Tidal Lagoon Power will today take a first significant step towards the delivery of full-scale tidal lagoon infrastructure in the UK with the submission of an Environmental Impact Assessment scoping report for a tidal lagoon between Cardiff and Newport. The project will have an installed capacity, dependent on final design, of between 1,800MW and 2,800MW, giving a reliable annual output of 4 TWh to 6 TWh, comfortably enough low carbon electricity to power every home in Wales throughout its 120 year life.
Last year, a report by PÓ§yry showed that tidal lagoons of this scale produce power at a cost comparable to nuclear and fossil fuel generation. The proposed Cardiff Tidal Lagoon would be the UK’s first full-scale tidal lagoon power plant. It follows the pioneering Swansea Bay Tidal Lagoon, a scheme developed to establish a scalable blueprint for the sector and due to receive a planning decision by June 10th 2015. In December, the Swansea Bay project was named in HM Treasury’s National Infrastructure Plan.
An Environmental Impact Assessment scoping document seeks comment on all of the survey work proposed to support an eventual robust planning application for a Nationally Significant Infrastructure project. The submission to the Planning Inspectorate of the 400+ page document represents a first milestone in the delivery of the Cardiff Tidal Lagoon. Site selection and feasibility studies for the project began in 2011, with a dedicated engagement team established in 2013.
Tidal Lagoon Power has also confirmed that early feasibility and engagement work is underway relating to the delivery of four other full-scale UK tidal lagoons at Newport, West Cumbria, Colwyn Bay and Bridgwater Bay. Together, the national fleet of six lagoons could meet 8% of the UK’s total electricity requirement for 120 years.
Plans for Tidal Lagoon Cardiff include up to 90 turbines set within a 22km breakwater that will enclose an area of around 70km2 with an average tidal range of 9.21m. The Western landfall would be approximately 2km from the entrance to Cardiff Bay and the Eastern landfall would be approximately 2km from the mouth of the River Usk. The lagoon has a design life of 120 years, will generate power for approximately 14 hours each day and could be powered on in 2022.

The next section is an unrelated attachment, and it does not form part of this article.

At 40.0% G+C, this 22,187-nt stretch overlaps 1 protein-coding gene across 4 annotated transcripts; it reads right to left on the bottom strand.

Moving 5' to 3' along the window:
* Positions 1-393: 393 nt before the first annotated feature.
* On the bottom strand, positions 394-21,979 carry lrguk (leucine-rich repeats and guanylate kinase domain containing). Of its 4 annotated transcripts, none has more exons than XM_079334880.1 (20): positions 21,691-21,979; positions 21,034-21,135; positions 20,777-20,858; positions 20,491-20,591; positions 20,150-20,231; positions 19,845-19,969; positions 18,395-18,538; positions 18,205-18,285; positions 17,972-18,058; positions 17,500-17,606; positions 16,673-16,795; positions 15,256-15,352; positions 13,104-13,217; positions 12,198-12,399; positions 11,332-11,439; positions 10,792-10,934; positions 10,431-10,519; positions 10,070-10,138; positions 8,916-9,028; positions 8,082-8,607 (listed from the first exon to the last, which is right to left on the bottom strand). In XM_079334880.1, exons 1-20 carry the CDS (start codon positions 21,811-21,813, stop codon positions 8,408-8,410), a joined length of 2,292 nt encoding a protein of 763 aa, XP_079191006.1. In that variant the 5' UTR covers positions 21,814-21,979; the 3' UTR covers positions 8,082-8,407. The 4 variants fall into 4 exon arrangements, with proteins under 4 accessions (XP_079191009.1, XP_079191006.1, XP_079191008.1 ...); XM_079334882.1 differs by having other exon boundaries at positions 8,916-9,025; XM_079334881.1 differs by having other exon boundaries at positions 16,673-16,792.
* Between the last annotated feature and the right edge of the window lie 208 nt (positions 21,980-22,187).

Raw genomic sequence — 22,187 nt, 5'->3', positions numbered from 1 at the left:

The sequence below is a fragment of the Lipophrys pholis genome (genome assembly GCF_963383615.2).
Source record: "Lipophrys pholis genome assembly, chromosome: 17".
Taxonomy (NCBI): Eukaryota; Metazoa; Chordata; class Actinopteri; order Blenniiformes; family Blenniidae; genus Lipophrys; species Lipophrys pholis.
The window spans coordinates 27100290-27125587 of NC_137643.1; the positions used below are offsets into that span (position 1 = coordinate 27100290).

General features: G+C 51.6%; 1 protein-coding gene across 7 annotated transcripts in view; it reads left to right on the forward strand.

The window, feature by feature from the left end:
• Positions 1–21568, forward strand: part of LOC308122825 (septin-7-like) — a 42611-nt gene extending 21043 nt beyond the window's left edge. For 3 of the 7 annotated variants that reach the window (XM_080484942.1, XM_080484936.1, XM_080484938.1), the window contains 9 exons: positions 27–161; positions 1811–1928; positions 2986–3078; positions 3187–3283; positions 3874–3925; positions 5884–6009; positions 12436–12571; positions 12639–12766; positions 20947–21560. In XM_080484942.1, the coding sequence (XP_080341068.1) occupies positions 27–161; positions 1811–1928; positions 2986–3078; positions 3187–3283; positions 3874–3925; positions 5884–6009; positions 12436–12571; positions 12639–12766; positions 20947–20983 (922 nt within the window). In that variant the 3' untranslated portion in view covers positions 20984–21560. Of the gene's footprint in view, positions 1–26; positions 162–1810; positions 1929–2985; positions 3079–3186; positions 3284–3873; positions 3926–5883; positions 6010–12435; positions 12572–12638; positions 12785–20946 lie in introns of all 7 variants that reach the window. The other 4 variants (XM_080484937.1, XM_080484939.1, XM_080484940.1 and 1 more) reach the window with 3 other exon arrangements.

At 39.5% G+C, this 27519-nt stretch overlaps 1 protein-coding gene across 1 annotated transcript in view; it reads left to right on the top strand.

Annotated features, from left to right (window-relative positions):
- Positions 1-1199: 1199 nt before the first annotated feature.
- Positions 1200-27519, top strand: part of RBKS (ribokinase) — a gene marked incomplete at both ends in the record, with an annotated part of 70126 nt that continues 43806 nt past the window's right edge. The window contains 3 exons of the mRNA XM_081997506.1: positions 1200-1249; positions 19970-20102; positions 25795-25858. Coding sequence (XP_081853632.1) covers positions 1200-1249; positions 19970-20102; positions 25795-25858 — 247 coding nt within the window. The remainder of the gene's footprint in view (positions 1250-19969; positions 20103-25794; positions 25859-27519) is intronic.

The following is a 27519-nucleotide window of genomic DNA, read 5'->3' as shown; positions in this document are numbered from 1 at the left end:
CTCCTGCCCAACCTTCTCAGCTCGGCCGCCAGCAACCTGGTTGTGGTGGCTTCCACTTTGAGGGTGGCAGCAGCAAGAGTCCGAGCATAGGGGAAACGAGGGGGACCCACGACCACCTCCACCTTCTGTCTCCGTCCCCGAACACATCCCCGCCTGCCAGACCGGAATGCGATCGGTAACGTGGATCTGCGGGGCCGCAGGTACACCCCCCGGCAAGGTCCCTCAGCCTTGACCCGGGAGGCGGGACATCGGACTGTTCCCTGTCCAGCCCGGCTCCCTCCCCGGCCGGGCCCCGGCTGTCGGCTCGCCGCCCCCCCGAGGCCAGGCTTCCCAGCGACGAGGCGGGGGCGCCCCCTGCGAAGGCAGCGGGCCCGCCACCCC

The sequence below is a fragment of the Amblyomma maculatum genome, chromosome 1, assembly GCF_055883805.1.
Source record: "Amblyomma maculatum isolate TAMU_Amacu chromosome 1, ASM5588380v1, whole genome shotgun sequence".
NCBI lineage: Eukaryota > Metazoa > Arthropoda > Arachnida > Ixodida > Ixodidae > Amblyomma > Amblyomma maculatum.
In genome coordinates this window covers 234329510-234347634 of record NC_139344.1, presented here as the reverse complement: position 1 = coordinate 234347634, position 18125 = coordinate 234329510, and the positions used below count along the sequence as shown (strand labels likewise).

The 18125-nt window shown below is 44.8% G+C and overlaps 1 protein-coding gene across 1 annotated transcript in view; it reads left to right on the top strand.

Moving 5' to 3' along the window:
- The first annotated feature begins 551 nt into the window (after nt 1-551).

Mark Shorrock, Chief Executive of Tidal Lagoon Power:
“Full-scale tidal lagoon infrastructure gives the UK an opportunity to generate electricity from our amazing tidal range at a cost comparable to fossil fuel or nuclear generation. We have the best tidal resource in Europe and the second best worldwide. We now have a sustainable way to make the most of this natural advantage.
“We will build on the template established for the Swansea Bay Tidal Lagoon – applying the expertise and learning, scaling the UK supply chain and Turbine Assembly Plant, leveraging the institutional investor partnerships we have developed – to deliver a Cardiff Tidal Lagoon capable of working in harmony with nature to supply around 1.5 million UK homes, now and for generations to come, with affordable, reliable, low carbon electricity. There is still a long way to go and many environmental surveys to undertake but we will work in partnership with all nature conservation bodies so as to understand, avoid, minimise and mitigate any environmental impacts.”
Tidal Lagoon Power Limited expects to submit a full planning application for Tidal Lagoon Cardiff in 2017, with a decision then expected in 2018. The lagoon will take up to five years to build. The company estimates a CFD strike price requirement of £90-£95/MWh for the project. With a Cardiff Tidal Lagoon, the weighted average CFD strike price across the UK’s first two tidal lagoon power plant at Swansea Bay and Cardiff could be between £95/MWh and £105/MWh.
1] Average annual electricity consumption per Welsh household = 3,928 kWhHTTPS://WWW.GOV.UK/GOVERNMENT/STATISTICAL-DATA-SETS/REGIONAL-AND-LOCAL-AUTHORITY-ELECTRICITY-CONSUMPTION-STATISTICS-2005-TO-2011. 1.319m Welsh households HTTP://GOV.WALES/STATISTICS-AND-RESEARCH/HOUSEHOLD-ESTIMATES/?LANG=EN